“If you have $5 bucks or a chapbook or some drugs we can talk after the show” I said bringing the tall boy of Budweiser to my lips, placing it down on the bench, and grabbing the mic that sat in the stand.
There they were.
The names: Bill Gainer, John Dorsey, Jameson Bayles, and John Burroughs sat several feet from me drinking beers, fanning themselves with their books. It was the third day of readings at the Kansas City Poetry Throwdown— a dope ass literary festival at Prospero’s Books. I had been reading the work of some of the them for the better part of a year and there I was on the mic beside them.
Two dozen other people sat nodding their heads to the rhythm of the words. Jeanette Powers, a KC powerhouse took pictures laughing as I made a dumb ass face— right in that moment with the laughter, with the cheers of the audience, with the beer dripping down my beard— time just stopped. The lights of the bookstore painted a carousel of shadowed figures on the floor, a soft Midwestern breeze blew through the one open window behind me, and everything just clicked. I was right about to deliver my closing poem “Tale of the Phantom Shitter” and I had to close my eyes and take a deep breath.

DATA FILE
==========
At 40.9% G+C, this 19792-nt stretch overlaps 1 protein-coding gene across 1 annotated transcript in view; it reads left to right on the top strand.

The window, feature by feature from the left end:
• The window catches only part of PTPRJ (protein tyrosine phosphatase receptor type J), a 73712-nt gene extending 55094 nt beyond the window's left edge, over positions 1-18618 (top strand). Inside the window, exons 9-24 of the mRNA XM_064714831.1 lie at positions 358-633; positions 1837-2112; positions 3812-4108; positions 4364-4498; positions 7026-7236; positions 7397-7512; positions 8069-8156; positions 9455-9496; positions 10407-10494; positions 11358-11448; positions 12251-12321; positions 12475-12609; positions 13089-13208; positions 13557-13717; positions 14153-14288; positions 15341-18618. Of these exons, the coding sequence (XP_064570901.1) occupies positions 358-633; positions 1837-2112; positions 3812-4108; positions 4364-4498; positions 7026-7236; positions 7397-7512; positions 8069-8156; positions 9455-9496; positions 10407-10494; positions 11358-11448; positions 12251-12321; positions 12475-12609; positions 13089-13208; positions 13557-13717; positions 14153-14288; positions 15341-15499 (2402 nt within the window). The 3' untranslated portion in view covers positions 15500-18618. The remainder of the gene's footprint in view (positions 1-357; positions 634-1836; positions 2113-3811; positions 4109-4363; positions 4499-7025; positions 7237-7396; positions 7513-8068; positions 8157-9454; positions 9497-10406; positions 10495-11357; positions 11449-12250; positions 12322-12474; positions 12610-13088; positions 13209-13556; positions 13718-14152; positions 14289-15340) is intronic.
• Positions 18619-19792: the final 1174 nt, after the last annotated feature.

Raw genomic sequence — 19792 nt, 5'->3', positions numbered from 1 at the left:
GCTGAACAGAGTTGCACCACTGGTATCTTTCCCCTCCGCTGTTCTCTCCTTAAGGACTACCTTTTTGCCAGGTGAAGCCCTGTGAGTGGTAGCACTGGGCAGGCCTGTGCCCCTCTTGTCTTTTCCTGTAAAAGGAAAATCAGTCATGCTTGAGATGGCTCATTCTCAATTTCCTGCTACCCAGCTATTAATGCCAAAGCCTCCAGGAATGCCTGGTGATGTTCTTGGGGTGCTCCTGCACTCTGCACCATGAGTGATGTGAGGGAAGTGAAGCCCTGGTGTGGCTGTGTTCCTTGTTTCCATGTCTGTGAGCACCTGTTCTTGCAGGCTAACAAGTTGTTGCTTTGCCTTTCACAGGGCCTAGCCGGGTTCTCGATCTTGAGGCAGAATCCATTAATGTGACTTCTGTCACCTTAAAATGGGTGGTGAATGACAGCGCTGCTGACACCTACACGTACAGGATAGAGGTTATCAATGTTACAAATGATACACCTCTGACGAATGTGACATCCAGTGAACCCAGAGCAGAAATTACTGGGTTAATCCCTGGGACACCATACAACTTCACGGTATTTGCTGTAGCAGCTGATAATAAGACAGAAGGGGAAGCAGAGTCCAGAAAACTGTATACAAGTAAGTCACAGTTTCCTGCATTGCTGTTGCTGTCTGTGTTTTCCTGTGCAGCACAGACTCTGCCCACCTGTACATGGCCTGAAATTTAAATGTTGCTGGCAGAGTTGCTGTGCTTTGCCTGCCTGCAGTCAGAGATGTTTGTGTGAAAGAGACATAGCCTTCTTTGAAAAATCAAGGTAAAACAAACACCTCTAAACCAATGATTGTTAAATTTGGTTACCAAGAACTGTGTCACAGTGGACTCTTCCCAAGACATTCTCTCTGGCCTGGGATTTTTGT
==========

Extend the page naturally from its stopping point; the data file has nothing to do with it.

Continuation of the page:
This was it.
I was fifteen hundred miles away from home in a place where I didn’t know anyone. I was the youngest in a huge lineup of poetry heavy weights from California, the Midwest, and Ohio.
Rebecca and I flew out there with five hundred dollars and nothing planned. We found a hotel in the hood, hopped busses around the city from fields to the suburbs, and adventured around this new world. All of that culminated into this ten minute set in front of these people I didn’t know. What was I even doing? This whole journey is only three years old. Only in October did I start getting involved in actually pursuing something.
I thought of all the people I’ve met along the way, all the places this poetry journey has brought me and all the places it will.
I thought of my past, the road to nowhere with the existential angst dragging me down like a ball n’ chain. I thought of what I could do.
“There was a time when a phantom had struck the bathrooms at work” I said. “Leaving his fecal signature along the toilets, the walls, and the floor”
The crowd laughed.
The room bloomed.
And time resumed again.